Linux and OSX versions, etc.

Posted by (twitter: @NiallEM)
April 26th, 2009 2:57 am

This past week has been pretty busy for me, so I’ve only just managed to get these up, but here are the Linux and OSX versions of Die, you Stupid Hurdlers!:

Linux (build from source – includes configure script, and MSVC and XCode projects)


Also a slightly updated Windows version that defaults to more sensible graphic options on startup.

I’m quite pleased with how it all turned out.  It’s not particularly great as a game, but I’m really happy with the style and the wee story, and the fact that I was able to get it finished within 48 hours without having to cut any major corners :)  The whole experience was a really good one, and I definitely plan to take part in the next one.

Given the comments, I should probably explain a little about the positioning of traps and hurdles.  Basically the main problem is that I didn’t paint the lanes straight, which means that the game will often place traps slightly away from where you’d expect them to be, because it works with straight lines as opposed to my wobbly inking.  I didn’t find this much of a problem myself, but in retrospect what I should have done was draw a wee icon that showed you exactly where your trap was going to end up.  Also, the hurdles can only be moved one ‘step’ to the left or right of their original position.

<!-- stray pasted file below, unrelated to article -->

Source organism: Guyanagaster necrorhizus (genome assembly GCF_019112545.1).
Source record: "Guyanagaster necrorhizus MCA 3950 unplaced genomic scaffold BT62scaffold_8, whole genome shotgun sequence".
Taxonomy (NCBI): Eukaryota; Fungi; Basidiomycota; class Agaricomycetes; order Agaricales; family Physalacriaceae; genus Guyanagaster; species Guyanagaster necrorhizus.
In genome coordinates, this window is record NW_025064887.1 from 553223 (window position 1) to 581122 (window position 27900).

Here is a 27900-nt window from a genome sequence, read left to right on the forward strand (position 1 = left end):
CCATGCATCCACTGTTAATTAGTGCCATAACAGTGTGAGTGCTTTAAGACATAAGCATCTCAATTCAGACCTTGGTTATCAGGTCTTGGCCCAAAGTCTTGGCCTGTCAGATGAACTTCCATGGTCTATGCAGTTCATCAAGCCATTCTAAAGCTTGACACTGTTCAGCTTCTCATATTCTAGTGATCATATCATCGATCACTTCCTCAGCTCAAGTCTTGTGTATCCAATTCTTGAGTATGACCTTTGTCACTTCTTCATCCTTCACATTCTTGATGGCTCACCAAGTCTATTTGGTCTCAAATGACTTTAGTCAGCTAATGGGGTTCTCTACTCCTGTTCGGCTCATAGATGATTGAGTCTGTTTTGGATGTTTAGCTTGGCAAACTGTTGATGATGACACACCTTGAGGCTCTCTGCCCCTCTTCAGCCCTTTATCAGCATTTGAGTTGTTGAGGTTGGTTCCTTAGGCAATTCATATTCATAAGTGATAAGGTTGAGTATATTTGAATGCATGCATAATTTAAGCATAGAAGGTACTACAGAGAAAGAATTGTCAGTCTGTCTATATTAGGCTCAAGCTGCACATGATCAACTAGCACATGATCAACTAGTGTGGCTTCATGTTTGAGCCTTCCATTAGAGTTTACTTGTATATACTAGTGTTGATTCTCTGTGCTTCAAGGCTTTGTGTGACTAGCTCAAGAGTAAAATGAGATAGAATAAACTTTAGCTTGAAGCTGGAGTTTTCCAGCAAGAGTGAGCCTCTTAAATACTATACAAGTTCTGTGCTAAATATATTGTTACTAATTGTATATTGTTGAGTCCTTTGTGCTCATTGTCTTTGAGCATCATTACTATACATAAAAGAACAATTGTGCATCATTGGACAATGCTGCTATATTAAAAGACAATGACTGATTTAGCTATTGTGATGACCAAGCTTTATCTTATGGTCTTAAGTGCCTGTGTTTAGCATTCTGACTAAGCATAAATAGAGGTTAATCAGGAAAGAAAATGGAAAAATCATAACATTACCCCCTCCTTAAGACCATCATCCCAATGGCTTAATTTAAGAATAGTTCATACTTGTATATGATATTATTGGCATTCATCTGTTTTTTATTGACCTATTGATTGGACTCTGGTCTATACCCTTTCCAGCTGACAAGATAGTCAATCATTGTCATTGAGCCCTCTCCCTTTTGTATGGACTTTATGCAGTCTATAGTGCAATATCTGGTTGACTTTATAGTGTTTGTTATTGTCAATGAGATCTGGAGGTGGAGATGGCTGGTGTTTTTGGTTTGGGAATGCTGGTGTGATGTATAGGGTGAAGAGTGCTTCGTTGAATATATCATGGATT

Some other notes; the game uses OpenGL for the graphics, which means you might find it a bit slow if you’ve got an old graphics card.  There are various things you can do though.  First, make sure anti-aliasing’s not turned on (it doesn’t do anything in this game anyway, since it’s all just bitmaps).  The versions I posted above have it off by default, but if you downloaded the original Windows version it will be on.  To switch it off, open the GameTemplate.conf file (see the latest readme), and change a 6 to a 0.  If that doesn’t work, try reducing the resolution, with the w and h parameters in the GameTemplate.conf file.  Finally, there is a buggy 2D renderer you could switch on, but in my experience it’s quite a bit slower than the OpenGL renderer because it does everything on the CPU (to switch it on, set s to 1 in GameTemplate.conf).  To be honest I’d be surprised if you need to go that far though – the game runs just fine as is on my old G4 macmini.

Finally, here’s a shot of most of the graphics for the game, in their original form (warning: SPOILERS 😉 ) :

Where all the images in the game came from

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